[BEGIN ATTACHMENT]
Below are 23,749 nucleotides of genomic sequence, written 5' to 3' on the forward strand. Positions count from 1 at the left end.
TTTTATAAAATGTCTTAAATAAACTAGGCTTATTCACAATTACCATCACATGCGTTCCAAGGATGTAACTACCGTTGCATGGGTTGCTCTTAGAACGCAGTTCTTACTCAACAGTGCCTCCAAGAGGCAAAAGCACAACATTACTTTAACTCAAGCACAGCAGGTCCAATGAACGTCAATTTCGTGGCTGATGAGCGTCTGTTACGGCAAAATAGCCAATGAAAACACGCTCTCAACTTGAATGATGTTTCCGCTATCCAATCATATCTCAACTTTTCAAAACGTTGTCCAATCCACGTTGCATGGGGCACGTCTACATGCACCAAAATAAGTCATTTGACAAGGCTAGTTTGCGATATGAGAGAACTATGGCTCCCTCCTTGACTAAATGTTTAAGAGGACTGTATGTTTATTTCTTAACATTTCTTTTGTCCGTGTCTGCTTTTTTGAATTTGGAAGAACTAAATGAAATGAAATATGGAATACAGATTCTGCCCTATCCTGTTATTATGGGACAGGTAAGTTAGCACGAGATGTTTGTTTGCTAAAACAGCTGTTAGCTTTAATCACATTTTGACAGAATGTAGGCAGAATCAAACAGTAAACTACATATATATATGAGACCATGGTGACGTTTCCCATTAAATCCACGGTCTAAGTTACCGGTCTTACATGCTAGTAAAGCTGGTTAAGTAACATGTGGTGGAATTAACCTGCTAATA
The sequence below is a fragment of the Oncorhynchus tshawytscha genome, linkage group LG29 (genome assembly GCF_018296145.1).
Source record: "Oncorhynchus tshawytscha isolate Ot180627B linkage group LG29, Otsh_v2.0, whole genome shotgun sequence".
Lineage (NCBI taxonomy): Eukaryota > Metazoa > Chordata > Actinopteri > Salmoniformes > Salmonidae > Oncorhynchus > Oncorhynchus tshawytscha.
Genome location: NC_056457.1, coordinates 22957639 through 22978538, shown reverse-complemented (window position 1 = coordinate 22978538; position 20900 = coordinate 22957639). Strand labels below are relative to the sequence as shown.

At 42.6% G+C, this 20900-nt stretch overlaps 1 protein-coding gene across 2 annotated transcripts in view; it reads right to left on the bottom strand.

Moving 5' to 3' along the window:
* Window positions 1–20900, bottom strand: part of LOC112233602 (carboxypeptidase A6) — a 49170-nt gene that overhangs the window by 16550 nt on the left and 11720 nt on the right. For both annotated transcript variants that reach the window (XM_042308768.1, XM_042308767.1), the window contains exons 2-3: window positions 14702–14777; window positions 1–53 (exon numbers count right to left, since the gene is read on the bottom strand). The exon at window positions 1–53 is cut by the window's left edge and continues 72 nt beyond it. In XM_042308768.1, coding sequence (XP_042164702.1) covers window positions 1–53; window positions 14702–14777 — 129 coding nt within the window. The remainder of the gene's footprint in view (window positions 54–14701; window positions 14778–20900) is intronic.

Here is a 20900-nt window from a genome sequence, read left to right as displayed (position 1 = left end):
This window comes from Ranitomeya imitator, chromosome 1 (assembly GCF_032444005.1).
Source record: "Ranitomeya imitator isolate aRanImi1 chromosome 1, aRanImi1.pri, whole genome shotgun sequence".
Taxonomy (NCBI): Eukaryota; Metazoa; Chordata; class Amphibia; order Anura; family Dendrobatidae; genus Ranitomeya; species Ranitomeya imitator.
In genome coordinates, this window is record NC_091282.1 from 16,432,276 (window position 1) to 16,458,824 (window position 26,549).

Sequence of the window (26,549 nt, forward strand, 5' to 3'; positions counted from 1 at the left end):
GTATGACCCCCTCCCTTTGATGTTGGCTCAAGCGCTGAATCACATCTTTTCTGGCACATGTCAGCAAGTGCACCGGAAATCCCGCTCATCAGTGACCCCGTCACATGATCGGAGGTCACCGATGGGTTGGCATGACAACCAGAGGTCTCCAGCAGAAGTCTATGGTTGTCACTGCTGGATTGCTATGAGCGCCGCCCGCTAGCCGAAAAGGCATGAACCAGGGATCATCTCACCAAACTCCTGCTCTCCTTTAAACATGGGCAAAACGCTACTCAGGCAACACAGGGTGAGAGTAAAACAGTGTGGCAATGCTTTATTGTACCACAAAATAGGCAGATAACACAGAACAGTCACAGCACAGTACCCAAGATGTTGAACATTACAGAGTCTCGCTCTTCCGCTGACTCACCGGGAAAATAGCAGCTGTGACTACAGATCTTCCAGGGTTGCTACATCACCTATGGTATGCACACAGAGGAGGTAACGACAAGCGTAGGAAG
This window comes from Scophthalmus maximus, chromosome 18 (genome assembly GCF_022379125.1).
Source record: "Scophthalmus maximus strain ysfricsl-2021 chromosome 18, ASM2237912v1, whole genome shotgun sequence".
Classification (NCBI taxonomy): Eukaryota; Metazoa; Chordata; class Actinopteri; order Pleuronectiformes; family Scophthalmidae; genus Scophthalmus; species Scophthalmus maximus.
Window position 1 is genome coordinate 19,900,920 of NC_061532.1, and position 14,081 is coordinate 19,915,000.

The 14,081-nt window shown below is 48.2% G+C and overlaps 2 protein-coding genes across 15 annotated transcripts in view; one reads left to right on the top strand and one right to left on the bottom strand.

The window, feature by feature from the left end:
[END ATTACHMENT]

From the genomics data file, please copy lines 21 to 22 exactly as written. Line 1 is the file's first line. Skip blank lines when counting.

The 14,081-nt window shown below is 48.2% G+C and overlaps 2 protein-coding genes across 15 annotated transcripts in view; one reads left to right on the top strand and one right to left on the bottom strand.

The window, feature by feature from the left end: